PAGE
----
We live near both the Rays spring training facility and Tropicana Field. In other words: A baseball’s lover’s paradise.
Micah: We’re going to the Rays/Tigers game this weekend, right, Dad?
My husband: We’ve got tickets, but I’m going to be out of town, so we can’t go …. unless your mom can take you.
Micah: Mom? Oh.
Try to contain your excitement, son.
We go to games as a family sometimes. And I like baseball. But I’m not a walking, talking encyclopedia of baseball knowledge like my boys. So I have no street cred. And we’d never been to a game — just him and me.
Me: I can probably take you. It’ll be fun.
Micah: You don’t have to, Mom. I mean, I won’t be mad or anything.
Again, I’m bowled over by his enthusiasm.
On game day, I can tell Micah’s a bit nervous. You do know how to get to the stadium, right, Mom? And we’ll have to leave church a little early to get there on time, okay? (he tells me twice)
When we get to the stadium, he turns into my own personal tour guide.
Micah: I’ll lead you to our seats, Mom. And I have one rule: You can’t play on your cell phone during the game.
Yes, I’ve been known to surf the ‘net on my phone. I’ve also brought books to read during games. They are three hours long. Cut me some slack.
When we’d settled in he said, “I’m going to have to teach you a few things here today.”
And I tried to be a good student. I didn’t check Facebook once.
It’s easy to engage in bonding activities that we throughly enjoy. For instance, I don’t have any trouble grabbing my credit card and heading for the mall with my daughter. Voila! Instant closeness. (And a few new things — all in the name of togetherness, of course.)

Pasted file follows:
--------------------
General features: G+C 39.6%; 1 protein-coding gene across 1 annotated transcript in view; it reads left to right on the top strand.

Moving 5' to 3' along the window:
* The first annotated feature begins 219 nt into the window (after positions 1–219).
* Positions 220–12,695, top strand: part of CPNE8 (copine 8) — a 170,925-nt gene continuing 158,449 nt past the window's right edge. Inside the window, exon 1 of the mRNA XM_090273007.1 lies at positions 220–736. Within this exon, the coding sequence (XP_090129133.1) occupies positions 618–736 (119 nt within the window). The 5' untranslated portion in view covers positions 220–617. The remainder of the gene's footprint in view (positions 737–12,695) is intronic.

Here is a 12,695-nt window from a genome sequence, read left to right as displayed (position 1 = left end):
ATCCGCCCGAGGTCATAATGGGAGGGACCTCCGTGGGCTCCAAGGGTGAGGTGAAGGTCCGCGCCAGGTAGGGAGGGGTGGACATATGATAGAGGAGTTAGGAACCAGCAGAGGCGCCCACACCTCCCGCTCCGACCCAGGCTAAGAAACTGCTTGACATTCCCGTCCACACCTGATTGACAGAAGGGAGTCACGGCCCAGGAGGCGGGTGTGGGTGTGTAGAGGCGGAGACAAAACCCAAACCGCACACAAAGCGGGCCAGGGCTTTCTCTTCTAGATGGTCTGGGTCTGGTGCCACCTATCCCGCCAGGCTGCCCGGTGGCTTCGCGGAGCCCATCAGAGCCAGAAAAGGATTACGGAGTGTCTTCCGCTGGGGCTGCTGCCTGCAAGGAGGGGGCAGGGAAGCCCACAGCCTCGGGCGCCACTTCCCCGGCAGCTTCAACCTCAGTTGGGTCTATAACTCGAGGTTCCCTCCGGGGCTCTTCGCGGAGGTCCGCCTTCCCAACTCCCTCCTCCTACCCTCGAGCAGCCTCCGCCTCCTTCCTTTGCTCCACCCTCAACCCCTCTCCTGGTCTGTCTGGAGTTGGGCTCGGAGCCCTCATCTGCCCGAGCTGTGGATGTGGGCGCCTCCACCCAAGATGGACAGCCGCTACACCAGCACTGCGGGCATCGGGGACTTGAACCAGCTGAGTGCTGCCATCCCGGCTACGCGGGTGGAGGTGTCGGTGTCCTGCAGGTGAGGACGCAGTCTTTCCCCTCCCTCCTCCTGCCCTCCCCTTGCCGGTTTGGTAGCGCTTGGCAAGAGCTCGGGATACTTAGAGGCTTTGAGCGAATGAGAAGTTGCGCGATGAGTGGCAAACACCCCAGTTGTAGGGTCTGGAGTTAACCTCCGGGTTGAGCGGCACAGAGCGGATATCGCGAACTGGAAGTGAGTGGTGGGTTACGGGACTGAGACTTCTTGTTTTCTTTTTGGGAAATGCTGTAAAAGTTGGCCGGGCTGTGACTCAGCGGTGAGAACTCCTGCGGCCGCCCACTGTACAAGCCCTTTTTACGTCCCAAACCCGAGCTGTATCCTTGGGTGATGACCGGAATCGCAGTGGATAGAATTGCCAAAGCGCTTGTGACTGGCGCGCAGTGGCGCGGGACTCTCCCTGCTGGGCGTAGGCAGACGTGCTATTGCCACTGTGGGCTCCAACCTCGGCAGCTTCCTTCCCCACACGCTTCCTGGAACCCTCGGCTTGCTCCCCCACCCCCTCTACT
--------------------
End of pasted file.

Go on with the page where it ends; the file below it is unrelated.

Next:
But sometimes we have to venture outside of our comfort zones in order to bond with our kids. Do things that wouldn’t be our first choice. Even things that make us uncomfortable. Or bored at times.
Our children’s interests make them unique. It’s part of who they are. Our willingness to “get in their game” speaks volumes to them about how much we value them. Jesus cares about every aspect of our lives. When I demonstrate that for my kids, it sets the example for them to take an interest and invest in others — even when there’s not a lot in it for them.
About a week ago, my husband unexpectedly couldn’t go to another game. I offered to be his partner again. At the last minute, Kathy’s husband (another baseball junkie) offered to take him to the game, along with a couple of their kids. Clearly, I was second fiddle.
Later, though, he admitted, “Going with Dr. Ben was fun. But you weren’t so bad either, Mom.”
Be humble, thinking of others as better than yourselves. Don’t look out only for your own interests, but take an interest in others, too. Philippians 2:3-4